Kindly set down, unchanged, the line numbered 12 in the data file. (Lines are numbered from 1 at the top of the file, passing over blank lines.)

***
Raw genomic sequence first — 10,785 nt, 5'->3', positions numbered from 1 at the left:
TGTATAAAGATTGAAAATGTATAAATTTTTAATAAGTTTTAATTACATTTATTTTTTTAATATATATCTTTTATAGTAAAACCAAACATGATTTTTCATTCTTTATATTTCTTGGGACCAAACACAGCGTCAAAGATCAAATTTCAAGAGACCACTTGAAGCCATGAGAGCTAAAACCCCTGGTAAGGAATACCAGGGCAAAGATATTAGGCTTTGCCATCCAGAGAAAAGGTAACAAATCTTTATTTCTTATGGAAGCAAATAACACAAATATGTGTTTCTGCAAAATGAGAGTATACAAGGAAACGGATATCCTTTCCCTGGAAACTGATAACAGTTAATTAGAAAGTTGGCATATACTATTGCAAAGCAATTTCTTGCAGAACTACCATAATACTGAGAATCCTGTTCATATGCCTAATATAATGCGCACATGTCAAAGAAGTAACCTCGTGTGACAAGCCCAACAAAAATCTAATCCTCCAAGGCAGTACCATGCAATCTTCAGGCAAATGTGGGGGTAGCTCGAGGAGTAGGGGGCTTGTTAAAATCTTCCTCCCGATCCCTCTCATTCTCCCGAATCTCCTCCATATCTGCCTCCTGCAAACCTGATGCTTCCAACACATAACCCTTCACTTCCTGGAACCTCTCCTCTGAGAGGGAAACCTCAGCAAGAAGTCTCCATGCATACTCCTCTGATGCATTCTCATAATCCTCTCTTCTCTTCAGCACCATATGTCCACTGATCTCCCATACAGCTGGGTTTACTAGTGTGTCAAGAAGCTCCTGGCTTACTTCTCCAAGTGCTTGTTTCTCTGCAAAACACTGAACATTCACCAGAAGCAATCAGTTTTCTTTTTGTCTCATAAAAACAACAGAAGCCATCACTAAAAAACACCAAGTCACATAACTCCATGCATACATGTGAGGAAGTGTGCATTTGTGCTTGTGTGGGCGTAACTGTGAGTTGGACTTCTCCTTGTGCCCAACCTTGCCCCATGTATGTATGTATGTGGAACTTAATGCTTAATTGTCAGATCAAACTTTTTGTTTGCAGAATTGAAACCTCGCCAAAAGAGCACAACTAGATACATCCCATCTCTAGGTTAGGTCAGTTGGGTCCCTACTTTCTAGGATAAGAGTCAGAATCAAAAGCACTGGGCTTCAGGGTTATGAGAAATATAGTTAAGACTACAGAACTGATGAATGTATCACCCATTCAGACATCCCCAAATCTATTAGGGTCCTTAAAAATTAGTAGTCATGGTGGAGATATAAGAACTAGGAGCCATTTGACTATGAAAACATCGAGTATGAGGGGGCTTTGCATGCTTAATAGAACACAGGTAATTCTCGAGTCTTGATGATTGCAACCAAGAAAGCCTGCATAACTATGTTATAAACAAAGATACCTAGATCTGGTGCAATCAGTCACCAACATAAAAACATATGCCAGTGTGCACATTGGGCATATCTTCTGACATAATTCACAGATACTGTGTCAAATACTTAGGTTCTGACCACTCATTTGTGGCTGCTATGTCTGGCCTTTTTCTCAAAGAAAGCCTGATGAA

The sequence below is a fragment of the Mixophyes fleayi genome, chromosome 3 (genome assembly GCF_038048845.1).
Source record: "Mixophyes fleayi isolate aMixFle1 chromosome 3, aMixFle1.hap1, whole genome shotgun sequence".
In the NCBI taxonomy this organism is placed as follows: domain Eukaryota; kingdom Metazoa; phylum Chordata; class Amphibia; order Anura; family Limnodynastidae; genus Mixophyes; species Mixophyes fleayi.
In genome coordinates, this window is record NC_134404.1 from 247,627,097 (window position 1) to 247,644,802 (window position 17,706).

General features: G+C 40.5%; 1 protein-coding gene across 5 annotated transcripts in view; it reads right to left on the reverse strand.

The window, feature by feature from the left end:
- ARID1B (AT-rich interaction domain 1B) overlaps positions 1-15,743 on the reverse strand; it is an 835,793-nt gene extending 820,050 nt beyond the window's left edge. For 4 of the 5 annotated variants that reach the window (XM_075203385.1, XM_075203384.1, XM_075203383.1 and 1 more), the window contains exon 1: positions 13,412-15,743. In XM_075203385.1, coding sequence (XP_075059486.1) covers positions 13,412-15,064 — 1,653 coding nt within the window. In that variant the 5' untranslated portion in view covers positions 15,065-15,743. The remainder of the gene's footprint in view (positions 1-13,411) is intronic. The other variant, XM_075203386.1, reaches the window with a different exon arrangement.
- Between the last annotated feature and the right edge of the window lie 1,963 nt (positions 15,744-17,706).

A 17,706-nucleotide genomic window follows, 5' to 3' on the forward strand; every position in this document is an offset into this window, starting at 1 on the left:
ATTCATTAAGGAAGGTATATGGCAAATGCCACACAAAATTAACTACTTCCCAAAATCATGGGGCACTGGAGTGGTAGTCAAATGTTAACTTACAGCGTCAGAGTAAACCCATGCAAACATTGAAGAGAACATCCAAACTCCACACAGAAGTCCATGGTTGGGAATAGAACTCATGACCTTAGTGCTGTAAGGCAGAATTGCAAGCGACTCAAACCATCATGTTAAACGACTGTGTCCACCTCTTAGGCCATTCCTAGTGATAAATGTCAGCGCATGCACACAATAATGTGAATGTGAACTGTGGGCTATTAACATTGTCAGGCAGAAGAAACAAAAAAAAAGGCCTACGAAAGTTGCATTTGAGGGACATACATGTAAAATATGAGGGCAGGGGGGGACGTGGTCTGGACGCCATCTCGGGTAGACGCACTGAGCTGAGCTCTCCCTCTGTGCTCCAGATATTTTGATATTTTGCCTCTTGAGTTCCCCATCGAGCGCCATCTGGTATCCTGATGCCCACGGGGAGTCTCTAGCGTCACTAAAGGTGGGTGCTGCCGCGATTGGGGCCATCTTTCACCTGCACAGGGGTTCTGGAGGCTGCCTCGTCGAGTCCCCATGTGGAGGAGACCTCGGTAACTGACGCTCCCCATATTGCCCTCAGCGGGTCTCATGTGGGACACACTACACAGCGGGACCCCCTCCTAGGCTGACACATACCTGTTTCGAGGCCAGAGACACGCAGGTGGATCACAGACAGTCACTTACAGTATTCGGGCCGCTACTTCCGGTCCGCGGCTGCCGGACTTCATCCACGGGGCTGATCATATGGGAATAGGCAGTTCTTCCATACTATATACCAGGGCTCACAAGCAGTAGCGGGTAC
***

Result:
ATTCATTAAGGAAGGTATATGGCAAATGCCACACAAAATTAACTACTTCCCAAAATCATGGGGCACTGGAGTGGTAGTCAAATGTTAACTTACAGCGTCAGAGTAAACCCATGCAAACATTGAAGAGAACATCCAAACTCCACACAGAAGTCCATGGTTGGGAATAGAACTCATGACCTTAGTGCTGTAAGGCAGAATTGCAAGCGACTCAAACCATCATGTTAAACGACTGTGTCCACCTCTTAGGCCATTCCTAGTGATAAATGTCAGCGCATGCACACAATAATGTGAATGTGAACTGTGGGCTATTAACATTGTCAGGCAGAAGAAACAAAAAAAAAGGCCTACGAAAGTTGCATTTGAGGGACATACATGTAAAATATGAGGGCAGGGGGGGACGTGGTCTGGACGCCATCTCGGGTAGACGCACTGAGCTGAGCTCTCCCTCTGTGCTCCAGATATTTTGATATTTTGCCTCTTGAGTTCCCCATCGAGCGCCATCTGGTATCCTGATGCCCACGGGGAGTCTCTAGCGTCACTAAAGGTGGGTGCTGCCGCGATTGGGGCCATCTTTCACCTGCACAGGGGTTCTGGAGGCTGCCTCGTCGAGTCCCCATGTGGAGGAGACCTCGGTAACTGACGCTCCCCATATTGCCCTCAGCGGGTCTCATGTGGGACACACTACACAGCGGGACCCCCTCCTAGGCTGACACATACCTGTTTCGAGGCCAGAGACACGCAGGTGGATCACAGACAGTCACTTACAGTATTCGGGCCGCTACTTCCGGTCCGCGGCTGCCGGACTTCATCCACGGGGCTGATCATATGGGAATAGGCAGTTCTTCCATACTATATACCAGGGCTCACAAGCAGTAGCGGGTAC